1. Read more code! Patrick said this to me at least every two days. When you are learning how to program it is like learning a language. There is no better way than practicing by reading (and writing).
  2. Find a mentor (if you are lucky enough, you will end up with more than one). It is useless to read code in stackoverflow. The thing with code is that you can accomplish what you are trying to do in many different ways. Therefore, you need guidance on what good code looks like. Having Patrick and Tarak share their code and sit down every day with me to improve mine taught me how to write a cleaner code and how to improve my skills by specializing in particular packages.
  3. Don’t be afraid to ask. Patrick would always say that in the very beginning, I should spend five minutes trying to figure out something. As I learned more, I needed to spend 10 minutes, and later, 15. Why? Because in the beginning what can take me up to three hours will probably take someone like Megan 30 seconds. Ask to have a more efficient learning process. But don’t ask immediately: do some research first.
  4. Use HRDAG’s workflow. When you have small tasks, you will not only have the benefits I explained before, but you will also feel fulfilled. You will feel that every time you finish a task you are getting closer to your goal. It will encourage you.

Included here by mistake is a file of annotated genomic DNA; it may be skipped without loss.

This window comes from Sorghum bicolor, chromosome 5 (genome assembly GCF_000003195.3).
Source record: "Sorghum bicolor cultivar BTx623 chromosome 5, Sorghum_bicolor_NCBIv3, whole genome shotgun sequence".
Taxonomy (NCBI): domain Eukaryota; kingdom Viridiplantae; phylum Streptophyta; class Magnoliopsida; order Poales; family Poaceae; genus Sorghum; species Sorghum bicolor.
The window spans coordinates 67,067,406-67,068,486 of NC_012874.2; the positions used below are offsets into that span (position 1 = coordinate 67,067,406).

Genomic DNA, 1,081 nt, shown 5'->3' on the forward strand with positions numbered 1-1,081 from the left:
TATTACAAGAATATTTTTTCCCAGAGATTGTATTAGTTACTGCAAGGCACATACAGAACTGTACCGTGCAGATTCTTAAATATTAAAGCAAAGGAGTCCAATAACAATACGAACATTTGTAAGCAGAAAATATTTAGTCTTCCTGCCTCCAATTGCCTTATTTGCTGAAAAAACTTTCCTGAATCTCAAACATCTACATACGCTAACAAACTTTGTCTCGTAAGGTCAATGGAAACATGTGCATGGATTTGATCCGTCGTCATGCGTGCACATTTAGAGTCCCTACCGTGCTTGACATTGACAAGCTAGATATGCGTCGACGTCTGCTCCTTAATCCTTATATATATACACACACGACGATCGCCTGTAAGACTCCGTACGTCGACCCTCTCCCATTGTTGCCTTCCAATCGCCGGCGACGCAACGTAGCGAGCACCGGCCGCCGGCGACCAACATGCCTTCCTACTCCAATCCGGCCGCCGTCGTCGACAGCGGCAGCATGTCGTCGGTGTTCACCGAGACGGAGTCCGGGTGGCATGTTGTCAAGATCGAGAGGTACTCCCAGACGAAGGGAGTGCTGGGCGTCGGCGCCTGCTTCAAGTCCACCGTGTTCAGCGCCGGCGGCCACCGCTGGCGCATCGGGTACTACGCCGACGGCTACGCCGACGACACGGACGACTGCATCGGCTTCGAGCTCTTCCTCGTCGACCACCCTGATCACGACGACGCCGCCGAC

5. Find a friend. Camille and I write in different languages, so we were not able to help each other in our programming skills. Learning how to program can be really frustrating and you will most likely feel really dumb many times. Find someone to walk with you through this journey.

I look forward to becoming the best data scientist I can be. And I am sure that my path will continue crossing with the amazing individuals I met at HRDAG. Now, I will be a data scientist at the Truth Commission in Colombia. I will use the skills and culture I learned from HRDAG’s team to contribute to understand how the conflict has affected the people in my country. Through data, and with an interdisciplinary team, I will contribute to truth.

Image: Scott Stevens from the Transitional Justice Working Group; Patrick Ball, and Valentina Rozo Ángel at a TJWG conf in Seoul.


Our work has been used by truth commissions, international criminal tribunals, and non-governmental human rights organizations. We have worked with partners on projects on five continents.